In Fort Lauderdale, speeding is a significant and worsening issue for road safety — crash report studies conducted by the Florida Department of Highway Safety and Motor Vehicles show that in 2015, for example, “speeding and aggressive driving” contributed to 4,960 injuries and 413 fatalities statewide, with an 8.77% increase in crashes overall from the previous year. Undeniably, the statistics demonstrate the incredible frequency of speeding incidents in Florida and their significant negative influence on public safety and health.
If you have been injured in a speeding accident in Florida due to the fault of another person, you may be entitled to recover damages for your injuries. It’s crucial that you speak with Fort Lauderdale car accident attorney David Fuchs at the Law Office of David I. Fuchs as soon as possible to ensure that your claims are assessed, filed, and pursued to their fullest extent.
Injury claims brought against drivers who are found to have been speeding at the time of the accident benefit from such obvious evidence of the defendant driver’s negligence.
How so? Take a brief look at how a typical speeding accident injury claim plays out.
When you’re injured in a motor vehicle accident, you can recover damages from the defendant-driver if you demonstrate said driver’s liability for your injuries. Under Florida law, you will have to show that: a) you suffered injuries, and b) the defendant’s negligent, reckless, or intentional conduct caused the claimed injuries. Negligence, recklessness, or intentional conduct is a necessary component of the claim. It is not enough to show that the defendant caused your injuries — you must show that they acted in such a way that doing so exposed them to liability for your injuries.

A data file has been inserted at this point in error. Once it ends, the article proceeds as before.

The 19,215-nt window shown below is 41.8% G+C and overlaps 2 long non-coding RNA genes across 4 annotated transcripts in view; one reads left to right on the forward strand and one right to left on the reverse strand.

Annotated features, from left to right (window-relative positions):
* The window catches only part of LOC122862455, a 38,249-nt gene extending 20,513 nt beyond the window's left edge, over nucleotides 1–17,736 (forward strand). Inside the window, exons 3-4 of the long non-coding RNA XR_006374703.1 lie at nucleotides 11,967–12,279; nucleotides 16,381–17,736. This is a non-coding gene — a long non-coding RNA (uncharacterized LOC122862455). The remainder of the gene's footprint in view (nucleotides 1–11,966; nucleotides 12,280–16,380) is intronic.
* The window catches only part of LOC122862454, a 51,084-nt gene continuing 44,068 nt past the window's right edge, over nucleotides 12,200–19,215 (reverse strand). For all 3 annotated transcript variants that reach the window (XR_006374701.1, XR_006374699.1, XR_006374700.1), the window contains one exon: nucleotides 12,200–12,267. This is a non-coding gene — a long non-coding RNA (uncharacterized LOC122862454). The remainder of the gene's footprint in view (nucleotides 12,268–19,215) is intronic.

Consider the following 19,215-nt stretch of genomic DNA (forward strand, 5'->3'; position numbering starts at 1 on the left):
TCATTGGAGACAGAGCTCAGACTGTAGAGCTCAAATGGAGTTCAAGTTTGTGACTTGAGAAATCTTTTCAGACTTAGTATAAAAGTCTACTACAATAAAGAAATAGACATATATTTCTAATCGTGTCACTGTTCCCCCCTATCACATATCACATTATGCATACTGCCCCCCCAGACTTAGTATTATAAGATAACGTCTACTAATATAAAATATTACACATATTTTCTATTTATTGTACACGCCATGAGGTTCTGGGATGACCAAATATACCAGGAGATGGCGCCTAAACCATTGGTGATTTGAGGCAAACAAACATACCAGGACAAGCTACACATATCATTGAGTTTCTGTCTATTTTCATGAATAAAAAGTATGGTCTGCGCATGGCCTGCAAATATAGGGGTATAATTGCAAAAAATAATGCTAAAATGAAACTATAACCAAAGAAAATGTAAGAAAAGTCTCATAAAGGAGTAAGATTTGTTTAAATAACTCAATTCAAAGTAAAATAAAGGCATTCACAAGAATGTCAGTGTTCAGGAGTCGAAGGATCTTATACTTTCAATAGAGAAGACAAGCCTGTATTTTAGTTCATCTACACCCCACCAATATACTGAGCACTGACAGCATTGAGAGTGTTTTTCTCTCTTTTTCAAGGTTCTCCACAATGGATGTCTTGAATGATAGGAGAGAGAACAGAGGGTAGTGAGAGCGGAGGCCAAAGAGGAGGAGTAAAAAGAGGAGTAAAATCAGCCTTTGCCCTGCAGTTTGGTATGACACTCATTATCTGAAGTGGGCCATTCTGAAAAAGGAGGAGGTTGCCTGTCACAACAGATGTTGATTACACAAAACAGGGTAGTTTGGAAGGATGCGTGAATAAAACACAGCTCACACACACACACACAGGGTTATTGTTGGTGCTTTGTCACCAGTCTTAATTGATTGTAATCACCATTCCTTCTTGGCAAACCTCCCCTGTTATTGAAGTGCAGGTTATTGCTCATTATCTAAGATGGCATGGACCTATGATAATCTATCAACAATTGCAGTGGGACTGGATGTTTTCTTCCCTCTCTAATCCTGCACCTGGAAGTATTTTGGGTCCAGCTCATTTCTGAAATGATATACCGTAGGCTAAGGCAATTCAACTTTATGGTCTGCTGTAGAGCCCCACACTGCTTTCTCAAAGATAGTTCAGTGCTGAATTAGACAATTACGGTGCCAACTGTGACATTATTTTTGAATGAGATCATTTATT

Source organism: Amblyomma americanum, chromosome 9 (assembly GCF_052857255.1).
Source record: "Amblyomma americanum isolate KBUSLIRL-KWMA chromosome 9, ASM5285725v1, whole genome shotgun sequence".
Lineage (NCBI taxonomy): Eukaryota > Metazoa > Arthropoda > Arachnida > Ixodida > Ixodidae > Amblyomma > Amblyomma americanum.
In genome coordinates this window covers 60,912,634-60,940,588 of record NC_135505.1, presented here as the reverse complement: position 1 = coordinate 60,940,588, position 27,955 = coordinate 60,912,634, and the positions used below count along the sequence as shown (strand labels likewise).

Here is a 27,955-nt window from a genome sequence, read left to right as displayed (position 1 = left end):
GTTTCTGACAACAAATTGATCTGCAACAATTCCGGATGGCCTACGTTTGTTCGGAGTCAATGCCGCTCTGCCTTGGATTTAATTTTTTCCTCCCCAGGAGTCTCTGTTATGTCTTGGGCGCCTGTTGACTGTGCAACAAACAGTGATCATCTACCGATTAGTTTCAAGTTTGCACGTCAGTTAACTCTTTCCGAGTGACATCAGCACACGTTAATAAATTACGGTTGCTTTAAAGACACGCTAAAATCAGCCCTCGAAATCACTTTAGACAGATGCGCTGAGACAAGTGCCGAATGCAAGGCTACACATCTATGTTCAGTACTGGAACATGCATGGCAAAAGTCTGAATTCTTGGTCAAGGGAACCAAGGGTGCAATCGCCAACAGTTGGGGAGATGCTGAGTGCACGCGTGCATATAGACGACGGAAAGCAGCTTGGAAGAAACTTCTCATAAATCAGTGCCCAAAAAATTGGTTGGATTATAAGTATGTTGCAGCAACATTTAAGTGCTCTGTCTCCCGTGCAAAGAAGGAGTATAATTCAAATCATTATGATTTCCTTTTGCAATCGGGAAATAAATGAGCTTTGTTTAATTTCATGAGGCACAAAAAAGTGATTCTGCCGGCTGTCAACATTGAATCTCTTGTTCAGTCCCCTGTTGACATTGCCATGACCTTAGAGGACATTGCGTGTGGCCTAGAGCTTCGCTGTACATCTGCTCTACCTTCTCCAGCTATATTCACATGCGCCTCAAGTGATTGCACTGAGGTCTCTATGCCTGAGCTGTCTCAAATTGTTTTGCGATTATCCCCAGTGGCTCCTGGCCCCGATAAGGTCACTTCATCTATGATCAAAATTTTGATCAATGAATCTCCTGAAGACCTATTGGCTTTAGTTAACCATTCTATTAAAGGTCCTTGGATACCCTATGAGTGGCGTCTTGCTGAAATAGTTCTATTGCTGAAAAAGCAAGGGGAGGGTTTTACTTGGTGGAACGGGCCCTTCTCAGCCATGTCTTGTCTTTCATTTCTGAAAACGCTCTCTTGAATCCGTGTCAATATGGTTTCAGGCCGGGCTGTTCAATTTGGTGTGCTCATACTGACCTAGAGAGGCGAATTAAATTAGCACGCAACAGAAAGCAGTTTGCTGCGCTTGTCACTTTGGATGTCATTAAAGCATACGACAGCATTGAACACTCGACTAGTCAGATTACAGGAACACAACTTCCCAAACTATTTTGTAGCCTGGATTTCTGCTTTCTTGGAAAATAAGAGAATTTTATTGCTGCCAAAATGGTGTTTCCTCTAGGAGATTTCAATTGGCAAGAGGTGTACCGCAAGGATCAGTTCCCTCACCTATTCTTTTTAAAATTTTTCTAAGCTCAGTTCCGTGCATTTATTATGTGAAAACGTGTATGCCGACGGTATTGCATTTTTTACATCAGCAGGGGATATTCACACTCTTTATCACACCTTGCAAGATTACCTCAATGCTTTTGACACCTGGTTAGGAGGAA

Demonstrating negligence is quite difficult in certain situations, which is why evidence of speeding is useful for improving your chances of litigation success. Suppose, for example, that you are injured by a driver who rear-ends while you’re driving on a one-lane local road. If the defendant-driver was speeding (in excess of the applicable speed limit), then it is clear that they were acting negligently. Whatever other reasons they might have for the rear-end accident having occurred — poor visibility, for example — the speeding evidence is demonstrative of their negligence in some capacity.
As a plaintiff, you will have to prove that the defendant’s negligence (here, speeding) caused your accident and not some other extraneous factor. For example, imagine that you are grazed by a speeding defendant on the road. Your car is defective, however, and the slight impact causes your wheels to spin out, resulting in a crash and serious injuries. Suppose that the impact itself was unavoidable and not the fault of the defendant. To recover damages from the defendant, you would have to show that the defendant’s act of negligence — the speeding — substantially contributed to the injuries you suffered. The defendant might argue, however, that even had the defendant been driving at a lower speed, the same crash would have occurred due to your defective vehicle.
David I. Fuchs is a car accident lawyer with nearly 30 years of experience litigating motor vehicle accident cases for clients located in Fort Lauderdale and across the state of Florida. He has dedicated his career to providing high-quality, aggressive advocacy, and he has successfully represented many clients who were involved in speeding accidents.